Broadcom chairman and billionaire, Henry Samueli, owns the company that operates the arena, Anaheim Arena Management, LLC, and the arena's primary tenant, the Ducks, giving him great flexibility in scheduling events and recruiting new tenants. Samueli hopes to bring an NBA franchise to the arena, and the Sacramento Kings have expressed an interest in relocating to Anaheim from their current stadium, Power Balance Pavilion (formerly ARCO Arena).[7] On March 3, 2011 a lawyer representing the Maloof brothers, owners of the Kings, filed applications to trademark possible names for a new basketball team at the Honda Center, including the Anaheim Royals, Los Angeles Royals, Orange County Royals, and Anaheim Royals of Southern California.[8] The Maloof brothers have until May 2, 2011 to file paperwork officially requesting a relocation to the Honda Center.[9]

Notable concerts, film, and television[]

The Honda Center has the second highest gross ticket sales from special events on the West Coast, following only the Staples Center.[10] These events have included the following over the years:

  • Barbra Streisand recorded the final date here from her first tour in 30 years for Barbra: The Concert in June 1994.
  • Honda Center was used as the site of the fictional Junior Goodwill Games in the film D2: The Mighty Ducks.
  • Rock band No Doubt, natives of Anaheim, recorded their two 1997 concert stops at Honda Center, releasing them as their first concert video, Live in the Tragic Kingdom.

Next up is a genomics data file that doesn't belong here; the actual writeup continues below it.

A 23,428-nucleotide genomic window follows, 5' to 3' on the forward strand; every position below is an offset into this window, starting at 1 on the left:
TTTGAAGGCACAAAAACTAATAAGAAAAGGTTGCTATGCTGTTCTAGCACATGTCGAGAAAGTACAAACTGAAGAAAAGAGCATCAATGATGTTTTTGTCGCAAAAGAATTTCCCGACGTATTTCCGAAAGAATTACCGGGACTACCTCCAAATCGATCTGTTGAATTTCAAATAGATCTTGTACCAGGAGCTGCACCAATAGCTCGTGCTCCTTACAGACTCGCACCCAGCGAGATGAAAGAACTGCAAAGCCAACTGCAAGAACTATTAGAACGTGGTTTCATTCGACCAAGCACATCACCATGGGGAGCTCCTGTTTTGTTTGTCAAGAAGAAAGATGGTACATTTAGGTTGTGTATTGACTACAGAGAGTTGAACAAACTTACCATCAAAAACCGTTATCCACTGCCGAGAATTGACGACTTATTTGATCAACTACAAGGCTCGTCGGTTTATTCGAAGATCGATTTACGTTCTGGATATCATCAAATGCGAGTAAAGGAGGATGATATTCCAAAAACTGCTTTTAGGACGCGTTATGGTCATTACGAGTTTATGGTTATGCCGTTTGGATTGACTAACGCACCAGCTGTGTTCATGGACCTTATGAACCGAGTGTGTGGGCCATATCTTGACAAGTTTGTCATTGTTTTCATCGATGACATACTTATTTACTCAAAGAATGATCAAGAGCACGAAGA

• KIIS-FM's Jingle Ball - December 19, 2002, December 3, 2004, December 7, 2006, October 27, 2007 and December 6, 2008
  • When No Doubt's lead singer, Gwen Stefani embarked on a solo venture, she filmed her two homecoming concerts at Honda Center in 2005. The DVD was released as Harajuku Lovers Live. She also performed there during The Sweet Escape Tour on October 27, 2007.
  • Mariah Carey's latest DVD release, entitled The Adventures of Mimi was recorded at the Honda Center on October 8, 2006, during The Adventures of Mimi Tour.
  • 2162 Votes, the West Wing season 6 finale, features the arena for interior shots of the Democratic National Convention.
  • The Jonas Brothers filmed their 3-D concert movie at the Honda Center.
  • UFC 76 and UFC 121 were held in the Honda Center.
  • High School Musical with Jordan Pruitt-January 26,2007
  • Depeche Mode recorded their show at the sports arena on August 19, 2009 for their live albums project, Recording the Universe.


  2. [1]
  3. In the 1993–94 Mighty Ducks of Anaheim media guide, Disney and the Ducks organization referred to the arena as the "Pond of Anaheim." This was prior to the naming rights deal with Arrowhead Water. ASIN: B001EBD3BM
  4. Shaikin, Bill; Johnson, Greg (July 20, 2006). Los Angeles Times. 
  5. In 2003, all the games in the final were won by the home team. In 2007, the Ducks had home ice advantage during the finals and the only game they lost was Game 3, in Ottawa.
  6. "Daktronics Photo Gallery: Honda Center". 
  7. "Sources: Kings consider relocation". 
  8. "Maloof attorney files trademark papers for 'Anaheim Royals' name". 
  9. "Kings owners get extension to file for relocation". 
  10. Template:Cite journal